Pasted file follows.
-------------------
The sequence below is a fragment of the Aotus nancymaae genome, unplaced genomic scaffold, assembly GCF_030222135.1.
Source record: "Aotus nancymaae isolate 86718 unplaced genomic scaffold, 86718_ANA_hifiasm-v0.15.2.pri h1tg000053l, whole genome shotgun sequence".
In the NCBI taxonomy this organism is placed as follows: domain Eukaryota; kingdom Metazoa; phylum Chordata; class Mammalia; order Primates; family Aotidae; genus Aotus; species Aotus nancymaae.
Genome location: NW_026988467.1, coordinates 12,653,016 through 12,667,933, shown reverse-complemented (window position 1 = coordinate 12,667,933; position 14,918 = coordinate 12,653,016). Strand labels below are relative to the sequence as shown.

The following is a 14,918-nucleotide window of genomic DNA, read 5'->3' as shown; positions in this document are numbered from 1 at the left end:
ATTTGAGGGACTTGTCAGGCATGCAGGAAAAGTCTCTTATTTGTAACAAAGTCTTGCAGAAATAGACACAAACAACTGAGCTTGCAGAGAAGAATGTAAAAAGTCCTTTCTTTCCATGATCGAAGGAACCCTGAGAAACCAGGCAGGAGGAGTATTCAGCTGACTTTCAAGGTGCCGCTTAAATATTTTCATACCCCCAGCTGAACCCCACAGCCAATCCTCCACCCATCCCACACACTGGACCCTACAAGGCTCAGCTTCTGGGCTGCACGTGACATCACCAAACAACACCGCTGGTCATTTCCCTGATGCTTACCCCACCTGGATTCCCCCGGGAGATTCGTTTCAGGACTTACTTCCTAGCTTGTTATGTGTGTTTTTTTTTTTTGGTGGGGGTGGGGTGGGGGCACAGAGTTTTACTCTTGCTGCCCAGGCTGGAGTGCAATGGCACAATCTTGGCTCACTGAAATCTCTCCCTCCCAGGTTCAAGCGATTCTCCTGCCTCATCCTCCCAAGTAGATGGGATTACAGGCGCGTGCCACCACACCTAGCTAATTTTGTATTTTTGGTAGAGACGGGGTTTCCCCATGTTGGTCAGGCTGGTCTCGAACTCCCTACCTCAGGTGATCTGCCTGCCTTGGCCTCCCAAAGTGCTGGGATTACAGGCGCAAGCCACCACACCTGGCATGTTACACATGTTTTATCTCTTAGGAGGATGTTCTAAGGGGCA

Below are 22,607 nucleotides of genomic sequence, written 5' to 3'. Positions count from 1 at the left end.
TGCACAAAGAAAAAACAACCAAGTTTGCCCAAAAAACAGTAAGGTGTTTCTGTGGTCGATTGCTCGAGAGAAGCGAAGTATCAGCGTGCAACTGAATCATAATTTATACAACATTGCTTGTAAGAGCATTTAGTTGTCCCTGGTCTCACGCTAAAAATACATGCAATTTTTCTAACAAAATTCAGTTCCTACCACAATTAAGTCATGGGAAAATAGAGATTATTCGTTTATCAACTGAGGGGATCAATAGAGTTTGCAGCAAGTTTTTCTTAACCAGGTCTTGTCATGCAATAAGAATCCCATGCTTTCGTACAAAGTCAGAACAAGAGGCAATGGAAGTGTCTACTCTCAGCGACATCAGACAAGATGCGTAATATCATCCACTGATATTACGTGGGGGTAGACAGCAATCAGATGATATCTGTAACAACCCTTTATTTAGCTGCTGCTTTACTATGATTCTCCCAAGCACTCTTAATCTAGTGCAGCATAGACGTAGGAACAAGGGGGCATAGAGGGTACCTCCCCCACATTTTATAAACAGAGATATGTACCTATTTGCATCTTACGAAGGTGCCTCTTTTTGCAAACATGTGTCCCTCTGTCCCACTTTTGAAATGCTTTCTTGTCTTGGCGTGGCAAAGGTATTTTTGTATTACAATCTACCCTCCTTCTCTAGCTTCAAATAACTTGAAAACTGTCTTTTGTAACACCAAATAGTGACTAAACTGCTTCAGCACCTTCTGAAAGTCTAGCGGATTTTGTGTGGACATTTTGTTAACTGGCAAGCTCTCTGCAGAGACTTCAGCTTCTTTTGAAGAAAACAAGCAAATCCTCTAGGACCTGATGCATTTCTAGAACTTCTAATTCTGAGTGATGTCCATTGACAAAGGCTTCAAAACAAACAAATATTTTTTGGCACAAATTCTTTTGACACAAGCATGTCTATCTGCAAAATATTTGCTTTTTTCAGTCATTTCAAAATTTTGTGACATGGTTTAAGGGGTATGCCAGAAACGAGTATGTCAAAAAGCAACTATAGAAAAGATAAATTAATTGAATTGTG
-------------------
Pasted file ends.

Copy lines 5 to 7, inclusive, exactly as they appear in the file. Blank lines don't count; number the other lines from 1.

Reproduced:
The following is a 14,918-nucleotide window of genomic DNA, read 5'->3' as shown; positions in this document are numbered from 1 at the left end:
ATTTGAGGGACTTGTCAGGCATGCAGGAAAAGTCTCTTATTTGTAACAAAGTCTTGCAGAAATAGACACAAACAACTGAGCTTGCAGAGAAGAATGTAAAAAGTCCTTTCTTTCCATGATCGAAGGAACCCTGAGAAACCAGGCAGGAGGAGTATTCAGCTGACTTTCAAGGTGCCGCTTAAATATTTTCATACCCCCAGCTGAACCCCACAGCCAATCCTCCACCCATCCCACACACTGGACCCTACAAGGCTCAGCTTCTGGGCTGCACGTGACATCACCAAACAACACCGCTGGTCATTTCCCTGATGCTTACCCCACCTGGATTCCCCCGGGAGATTCGTTTCAGGACTTACTTCCTAGCTTGTTATGTGTGTTTTTTTTTTTTGGTGGGGGTGGGGTGGGGGCACAGAGTTTTACTCTTGCTGCCCAGGCTGGAGTGCAATGGCACAATCTTGGCTCACTGAAATCTCTCCCTCCCAGGTTCAAGCGATTCTCCTGCCTCATCCTCCCAAGTAGATGGGATTACAGGCGCGTGCCACCACACCTAGCTAATTTTGTATTTTTGGTAGAGACGGGGTTTCCCCATGTTGGTCAGGCTGGTCTCGAACTCCCTACCTCAGGTGATCTGCCTGCCTTGGCCTCCCAAAGTGCTGGGATTACAGGCGCAAGCCACCACACCTGGCATGTTACACATGTTTTATCTCTTAGGAGGATGTTCTAAGGGGCA

Below are 22,607 nucleotides of genomic sequence, written 5' to 3'. Positions count from 1 at the left end.